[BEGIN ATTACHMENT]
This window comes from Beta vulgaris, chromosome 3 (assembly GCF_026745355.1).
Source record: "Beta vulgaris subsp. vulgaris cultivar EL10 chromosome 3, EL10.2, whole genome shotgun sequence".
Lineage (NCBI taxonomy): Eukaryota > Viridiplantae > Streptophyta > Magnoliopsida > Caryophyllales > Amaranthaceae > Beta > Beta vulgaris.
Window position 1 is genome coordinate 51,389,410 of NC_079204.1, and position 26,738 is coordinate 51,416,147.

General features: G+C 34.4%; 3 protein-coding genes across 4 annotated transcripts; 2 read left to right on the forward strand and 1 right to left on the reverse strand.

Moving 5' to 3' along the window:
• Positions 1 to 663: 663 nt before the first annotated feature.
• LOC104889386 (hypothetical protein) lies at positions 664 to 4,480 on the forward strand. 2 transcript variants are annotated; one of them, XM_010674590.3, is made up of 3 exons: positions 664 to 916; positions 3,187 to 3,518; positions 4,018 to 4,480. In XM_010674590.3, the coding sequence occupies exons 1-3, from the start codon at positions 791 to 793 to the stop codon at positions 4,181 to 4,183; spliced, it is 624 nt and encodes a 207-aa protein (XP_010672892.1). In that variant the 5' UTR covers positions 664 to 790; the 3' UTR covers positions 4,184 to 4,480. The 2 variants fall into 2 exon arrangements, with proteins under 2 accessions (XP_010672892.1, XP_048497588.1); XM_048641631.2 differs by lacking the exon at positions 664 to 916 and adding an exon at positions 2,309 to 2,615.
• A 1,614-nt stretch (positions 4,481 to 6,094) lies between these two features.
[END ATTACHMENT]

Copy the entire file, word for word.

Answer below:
This window comes from Beta vulgaris, chromosome 3 (assembly GCF_026745355.1).
Source record: "Beta vulgaris subsp. vulgaris cultivar EL10 chromosome 3, EL10.2, whole genome shotgun sequence".
Lineage (NCBI taxonomy): Eukaryota > Viridiplantae > Streptophyta > Magnoliopsida > Caryophyllales > Amaranthaceae > Beta > Beta vulgaris.
Window position 1 is genome coordinate 51,389,410 of NC_079204.1, and position 26,738 is coordinate 51,416,147.

General features: G+C 34.4%; 3 protein-coding genes across 4 annotated transcripts; 2 read left to right on the forward strand and 1 right to left on the reverse strand.

Moving 5' to 3' along the window:
• Positions 1 to 663: 663 nt before the first annotated feature.
• LOC104889386 (hypothetical protein) lies at positions 664 to 4,480 on the forward strand. 2 transcript variants are annotated; one of them, XM_010674590.3, is made up of 3 exons: positions 664 to 916; positions 3,187 to 3,518; positions 4,018 to 4,480. In XM_010674590.3, the coding sequence occupies exons 1-3, from the start codon at positions 791 to 793 to the stop codon at positions 4,181 to 4,183; spliced, it is 624 nt and encodes a 207-aa protein (XP_010672892.1). In that variant the 5' UTR covers positions 664 to 790; the 3' UTR covers positions 4,184 to 4,480. The 2 variants fall into 2 exon arrangements, with proteins under 2 accessions (XP_010672892.1, XP_048497588.1); XM_048641631.2 differs by lacking the exon at positions 664 to 916 and adding an exon at positions 2,309 to 2,615.
• A 1,614-nt stretch (positions 4,481 to 6,094) lies between these two features.